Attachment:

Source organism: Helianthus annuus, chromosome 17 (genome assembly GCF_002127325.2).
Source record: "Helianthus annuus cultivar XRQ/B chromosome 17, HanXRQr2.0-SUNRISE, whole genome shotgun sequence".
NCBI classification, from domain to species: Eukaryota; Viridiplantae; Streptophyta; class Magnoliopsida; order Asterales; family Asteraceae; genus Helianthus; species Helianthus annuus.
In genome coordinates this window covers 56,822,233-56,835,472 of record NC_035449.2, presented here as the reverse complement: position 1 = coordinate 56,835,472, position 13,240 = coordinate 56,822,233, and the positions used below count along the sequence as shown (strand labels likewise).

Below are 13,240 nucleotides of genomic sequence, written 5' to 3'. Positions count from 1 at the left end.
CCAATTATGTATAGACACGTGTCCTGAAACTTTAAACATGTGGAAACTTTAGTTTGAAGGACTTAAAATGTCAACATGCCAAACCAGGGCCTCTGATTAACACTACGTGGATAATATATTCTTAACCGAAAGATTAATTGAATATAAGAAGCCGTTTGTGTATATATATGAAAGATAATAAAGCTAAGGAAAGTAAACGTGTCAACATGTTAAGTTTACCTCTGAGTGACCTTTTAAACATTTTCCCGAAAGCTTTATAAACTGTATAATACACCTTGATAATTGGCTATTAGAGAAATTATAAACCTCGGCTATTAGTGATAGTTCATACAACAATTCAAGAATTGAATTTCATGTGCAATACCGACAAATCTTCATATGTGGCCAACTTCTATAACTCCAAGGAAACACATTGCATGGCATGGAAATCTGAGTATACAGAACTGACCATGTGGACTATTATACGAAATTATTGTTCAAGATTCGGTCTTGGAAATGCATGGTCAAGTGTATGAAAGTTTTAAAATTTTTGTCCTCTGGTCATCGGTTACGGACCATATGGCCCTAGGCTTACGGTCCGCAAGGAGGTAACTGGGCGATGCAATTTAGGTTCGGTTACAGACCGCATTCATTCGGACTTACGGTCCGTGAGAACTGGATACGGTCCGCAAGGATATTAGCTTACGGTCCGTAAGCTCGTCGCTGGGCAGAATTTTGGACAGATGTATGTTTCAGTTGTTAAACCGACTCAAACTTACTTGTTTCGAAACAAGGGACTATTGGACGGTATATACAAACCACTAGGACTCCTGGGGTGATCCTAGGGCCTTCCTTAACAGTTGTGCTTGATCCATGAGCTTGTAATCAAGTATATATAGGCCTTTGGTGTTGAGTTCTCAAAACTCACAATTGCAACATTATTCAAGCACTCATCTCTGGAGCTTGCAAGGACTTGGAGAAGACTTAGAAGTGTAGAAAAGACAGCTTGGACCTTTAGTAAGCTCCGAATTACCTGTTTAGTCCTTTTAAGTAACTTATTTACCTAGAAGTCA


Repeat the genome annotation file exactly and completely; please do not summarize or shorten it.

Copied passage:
Source organism: Helianthus annuus, chromosome 17 (genome assembly GCF_002127325.2).
Source record: "Helianthus annuus cultivar XRQ/B chromosome 17, HanXRQr2.0-SUNRISE, whole genome shotgun sequence".
NCBI classification, from domain to species: Eukaryota; Viridiplantae; Streptophyta; class Magnoliopsida; order Asterales; family Asteraceae; genus Helianthus; species Helianthus annuus.
In genome coordinates this window covers 56,822,233-56,835,472 of record NC_035449.2, presented here as the reverse complement: position 1 = coordinate 56,835,472, position 13,240 = coordinate 56,822,233, and the positions used below count along the sequence as shown (strand labels likewise).

Below are 13,240 nucleotides of genomic sequence, written 5' to 3'. Positions count from 1 at the left end.
CCAATTATGTATAGACACGTGTCCTGAAACTTTAAACATGTGGAAACTTTAGTTTGAAGGACTTAAAATGTCAACATGCCAAACCAGGGCCTCTGATTAACACTACGTGGATAATATATTCTTAACCGAAAGATTAATTGAATATAAGAAGCCGTTTGTGTATATATATGAAAGATAATAAAGCTAAGGAAAGTAAACGTGTCAACATGTTAAGTTTACCTCTGAGTGACCTTTTAAACATTTTCCCGAAAGCTTTATAAACTGTATAATACACCTTGATAATTGGCTATTAGAGAAATTATAAACCTCGGCTATTAGTGATAGTTCATACAACAATTCAAGAATTGAATTTCATGTGCAATACCGACAAATCTTCATATGTGGCCAACTTCTATAACTCCAAGGAAACACATTGCATGGCATGGAAATCTGAGTATACAGAACTGACCATGTGGACTATTATACGAAATTATTGTTCAAGATTCGGTCTTGGAAATGCATGGTCAAGTGTATGAAAGTTTTAAAATTTTTGTCCTCTGGTCATCGGTTACGGACCATATGGCCCTAGGCTTACGGTCCGCAAGGAGGTAACTGGGCGATGCAATTTAGGTTCGGTTACAGACCGCATTCATTCGGACTTACGGTCCGTGAGAACTGGATACGGTCCGCAAGGATATTAGCTTACGGTCCGTAAGCTCGTCGCTGGGCAGAATTTTGGACAGATGTATGTTTCAGTTGTTAAACCGACTCAAACTTACTTGTTTCGAAACAAGGGACTATTGGACGGTATATACAAACCACTAGGACTCCTGGGGTGATCCTAGGGCCTTCCTTAACAGTTGTGCTTGATCCATGAGCTTGTAATCAAGTATATATAGGCCTTTGGTGTTGAGTTCTCAAAACTCACAATTGCAACATTATTCAAGCACTCATCTCTGGAGCTTGCAAGGACTTGGAGAAGACTTAGAAGTGTAGAAAAGACAGCTTGGACCTTTAGTAAGCTCCGAATTACCTGTTTAGTCCTTTTAAGTAACTTATTTACCTAGAAGTCA